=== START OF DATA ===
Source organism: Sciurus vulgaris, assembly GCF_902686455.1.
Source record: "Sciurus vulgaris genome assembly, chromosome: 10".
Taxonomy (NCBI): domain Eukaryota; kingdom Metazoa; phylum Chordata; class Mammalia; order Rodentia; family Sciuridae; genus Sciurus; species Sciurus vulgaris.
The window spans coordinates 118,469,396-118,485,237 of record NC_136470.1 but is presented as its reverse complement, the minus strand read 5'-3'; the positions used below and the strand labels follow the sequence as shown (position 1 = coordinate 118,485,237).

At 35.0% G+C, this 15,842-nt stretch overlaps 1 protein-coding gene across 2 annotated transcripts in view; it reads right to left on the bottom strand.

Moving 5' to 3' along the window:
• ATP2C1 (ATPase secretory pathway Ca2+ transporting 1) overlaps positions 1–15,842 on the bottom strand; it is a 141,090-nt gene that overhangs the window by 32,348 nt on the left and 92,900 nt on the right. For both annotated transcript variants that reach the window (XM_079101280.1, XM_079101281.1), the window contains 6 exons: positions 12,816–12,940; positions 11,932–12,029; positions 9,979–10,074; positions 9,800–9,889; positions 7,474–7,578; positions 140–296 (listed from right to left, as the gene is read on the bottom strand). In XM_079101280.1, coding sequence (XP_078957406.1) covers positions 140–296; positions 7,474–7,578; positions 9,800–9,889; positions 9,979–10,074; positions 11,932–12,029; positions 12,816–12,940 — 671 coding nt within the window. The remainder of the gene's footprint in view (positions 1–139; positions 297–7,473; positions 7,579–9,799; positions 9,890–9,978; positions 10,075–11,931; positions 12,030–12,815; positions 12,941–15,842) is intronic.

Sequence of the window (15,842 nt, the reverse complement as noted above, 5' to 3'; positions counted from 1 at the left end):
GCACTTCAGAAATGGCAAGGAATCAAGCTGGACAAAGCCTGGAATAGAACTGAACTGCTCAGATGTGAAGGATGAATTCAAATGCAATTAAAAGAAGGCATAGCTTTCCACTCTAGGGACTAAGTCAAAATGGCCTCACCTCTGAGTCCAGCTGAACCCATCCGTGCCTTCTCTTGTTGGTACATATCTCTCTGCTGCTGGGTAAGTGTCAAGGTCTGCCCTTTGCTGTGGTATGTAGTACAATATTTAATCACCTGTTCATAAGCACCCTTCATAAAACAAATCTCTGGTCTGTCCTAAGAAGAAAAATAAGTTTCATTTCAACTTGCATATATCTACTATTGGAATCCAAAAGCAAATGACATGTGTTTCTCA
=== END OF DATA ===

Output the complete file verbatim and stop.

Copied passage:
Source organism: Sciurus vulgaris, assembly GCF_902686455.1.
Source record: "Sciurus vulgaris genome assembly, chromosome: 10".
Taxonomy (NCBI): domain Eukaryota; kingdom Metazoa; phylum Chordata; class Mammalia; order Rodentia; family Sciuridae; genus Sciurus; species Sciurus vulgaris.
The window spans coordinates 118,469,396-118,485,237 of record NC_136470.1 but is presented as its reverse complement, the minus strand read 5'-3'; the positions used below and the strand labels follow the sequence as shown (position 1 = coordinate 118,485,237).

At 35.0% G+C, this 15,842-nt stretch overlaps 1 protein-coding gene across 2 annotated transcripts in view; it reads right to left on the bottom strand.

Moving 5' to 3' along the window:
• ATP2C1 (ATPase secretory pathway Ca2+ transporting 1) overlaps positions 1–15,842 on the bottom strand; it is a 141,090-nt gene that overhangs the window by 32,348 nt on the left and 92,900 nt on the right. For both annotated transcript variants that reach the window (XM_079101280.1, XM_079101281.1), the window contains 6 exons: positions 12,816–12,940; positions 11,932–12,029; positions 9,979–10,074; positions 9,800–9,889; positions 7,474–7,578; positions 140–296 (listed from right to left, as the gene is read on the bottom strand). In XM_079101280.1, coding sequence (XP_078957406.1) covers positions 140–296; positions 7,474–7,578; positions 9,800–9,889; positions 9,979–10,074; positions 11,932–12,029; positions 12,816–12,940 — 671 coding nt within the window. The remainder of the gene's footprint in view (positions 1–139; positions 297–7,473; positions 7,579–9,799; positions 9,890–9,978; positions 10,075–11,931; positions 12,030–12,815; positions 12,941–15,842) is intronic.

Sequence of the window (15,842 nt, the reverse complement as noted above, 5' to 3'; positions counted from 1 at the left end):
GCACTTCAGAAATGGCAAGGAATCAAGCTGGACAAAGCCTGGAATAGAACTGAACTGCTCAGATGTGAAGGATGAATTCAAATGCAATTAAAAGAAGGCATAGCTTTCCACTCTAGGGACTAAGTCAAAATGGCCTCACCTCTGAGTCCAGCTGAACCCATCCGTGCCTTCTCTTGTTGGTACATATCTCTCTGCTGCTGGGTAAGTGTCAAGGTCTGCCCTTTGCTGTGGTATGTAGTACAATATTTAATCACCTGTTCATAAGCACCCTTCATAAAACAAATCTCTGGTCTGTCCTAAGAAGAAAAATAAGTTTCATTTCAACTTGCATATATCTACTATTGGAATCCAAAAGCAAATGACATGTGTTTCTCA